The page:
Telling owners that they need to implement a safety management system (SMS) when they have doing their job in many cases for decades is always an interesting conversation.
Since the ISM code was made mandatory in the big ship world, many Domestic Commercial Vessel regulators around the world have implemented their own “mini” or watered down ISM code to suit smaller vessel operators.
Many industry and regulatory “experts” suggest that implementing a SMS is difficult, time-consuming and expensive.
This is not true.
If safety management activities are complex and expensive, then they are doing something wrong.
Managing safety is ultimately about managing risk – a simple concept that is often lost in academic models and 300-page safety manuals. Managing safety is not about making things more complicated and “user unfriendly.” An effective SMS that actually adds value while elevating the level of safety within an organisation and is easily understood and “user-friendly.”
I’ve had the opportunity to review the SMSs of several types of operators – large, small, international, domestic, and the most effective SMSs are not complex; instead, they are streamlined and easy to understand.
An example of reducing unnecessary complexity is an operator who tries to put every conceivable procedure in their SMS rather than their normal operating procedures. The operators with an ineffective SMS seem to focus more on managing the complexities of their SMS rather than managing safety itself.
The safety information should be readily available and easily accessed for all employees.
Employees should not be forced to perform several steps just to get the safety information in front of them to read. Also, the safety information itself should be as brief and to-the-point as possible. Simplify the reporting and form management by managing this all in one place is key. There are many smaller vessel operators now operating paperless and using technology effectively.
It is a myth that SMSs are better suited for large vessel operators, smaller operators actually have an advantage when it comes to incorporating an SMS because the smaller the operation, the easier it is to communicate and implement the steps needed to run an effective SMS. Regardless of the size of the operation, all successful SMSs will include the basic elements as defined originally in the ISM code, however they need to ensure that:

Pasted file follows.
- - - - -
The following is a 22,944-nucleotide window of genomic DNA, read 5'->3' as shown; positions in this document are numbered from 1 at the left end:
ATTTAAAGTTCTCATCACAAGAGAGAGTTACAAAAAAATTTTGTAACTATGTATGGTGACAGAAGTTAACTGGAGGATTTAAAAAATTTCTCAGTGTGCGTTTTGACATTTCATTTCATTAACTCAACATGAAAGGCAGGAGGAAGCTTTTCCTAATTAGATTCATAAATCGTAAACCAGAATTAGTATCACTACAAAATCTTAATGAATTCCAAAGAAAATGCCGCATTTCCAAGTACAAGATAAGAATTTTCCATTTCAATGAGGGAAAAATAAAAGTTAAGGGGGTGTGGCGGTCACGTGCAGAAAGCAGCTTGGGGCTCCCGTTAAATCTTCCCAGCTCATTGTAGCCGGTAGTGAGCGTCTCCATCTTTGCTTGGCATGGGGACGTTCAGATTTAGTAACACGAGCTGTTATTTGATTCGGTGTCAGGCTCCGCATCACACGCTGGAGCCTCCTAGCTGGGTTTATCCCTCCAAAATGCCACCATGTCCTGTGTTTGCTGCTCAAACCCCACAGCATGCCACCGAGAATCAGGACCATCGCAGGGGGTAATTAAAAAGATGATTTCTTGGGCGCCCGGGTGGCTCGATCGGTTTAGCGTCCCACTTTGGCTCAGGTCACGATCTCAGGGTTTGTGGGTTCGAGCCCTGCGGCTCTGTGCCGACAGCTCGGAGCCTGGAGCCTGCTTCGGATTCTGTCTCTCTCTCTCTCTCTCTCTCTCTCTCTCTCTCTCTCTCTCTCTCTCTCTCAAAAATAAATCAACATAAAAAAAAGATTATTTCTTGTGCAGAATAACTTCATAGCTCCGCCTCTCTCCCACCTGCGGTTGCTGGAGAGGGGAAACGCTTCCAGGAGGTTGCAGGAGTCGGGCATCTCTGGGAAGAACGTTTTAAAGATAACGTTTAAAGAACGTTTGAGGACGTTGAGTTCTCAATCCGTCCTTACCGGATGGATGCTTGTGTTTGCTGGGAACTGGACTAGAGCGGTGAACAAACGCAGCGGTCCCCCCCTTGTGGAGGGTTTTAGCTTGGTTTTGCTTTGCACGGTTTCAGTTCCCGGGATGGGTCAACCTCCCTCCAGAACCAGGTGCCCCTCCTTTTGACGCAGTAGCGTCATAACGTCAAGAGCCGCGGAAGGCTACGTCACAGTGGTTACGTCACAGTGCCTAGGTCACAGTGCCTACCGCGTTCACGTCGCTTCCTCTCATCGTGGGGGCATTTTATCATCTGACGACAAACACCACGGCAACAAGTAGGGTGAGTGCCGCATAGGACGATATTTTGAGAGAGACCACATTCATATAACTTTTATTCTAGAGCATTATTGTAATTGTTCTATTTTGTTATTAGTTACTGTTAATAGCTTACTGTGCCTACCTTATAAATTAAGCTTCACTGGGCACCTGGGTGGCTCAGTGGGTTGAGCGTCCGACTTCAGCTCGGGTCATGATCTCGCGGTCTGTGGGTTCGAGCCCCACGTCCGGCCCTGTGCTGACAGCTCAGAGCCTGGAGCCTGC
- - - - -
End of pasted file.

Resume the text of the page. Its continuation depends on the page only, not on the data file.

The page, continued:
- Top-level management is committed to safety
- Systems are in place to ensure hazards are reported in a timely manner
- Action is taken to manage risks
- The effects of safety actions are evaluated.
Effective SMSs make good economic sense. An effective SMS not only allows vessel operators to become more proactive in identifying and avoiding major hazards but also reduces the number of minor incidents an operator will experience over time.
An effective SMS will lead to improved communication, higher workplace morale, and increased productivity.
Marine Surveyors often ask vessel operators if they have an SMS and they are also asked to assist with writing a SMS. Surveyors should always involve the vessel owners and crew in developing a SMS as an effective SMS has credibility, which leads to everyone’s involvement.
If the SMS is just sitting there and not really doing anything to make the operation safer and more efficient, then you need to look at how they are really managing safety. Chances are, the safety management activities are too complex and more reactive than proactive.
As complexity increases, participation decreases. Without participation, an SMS can never be effective. Keep it simple!
Keep the Safety Management process simple and effective with a little help from Ocean Time Marine. We can help you create a safe working environment that allows you to get the most out of your vessel operations.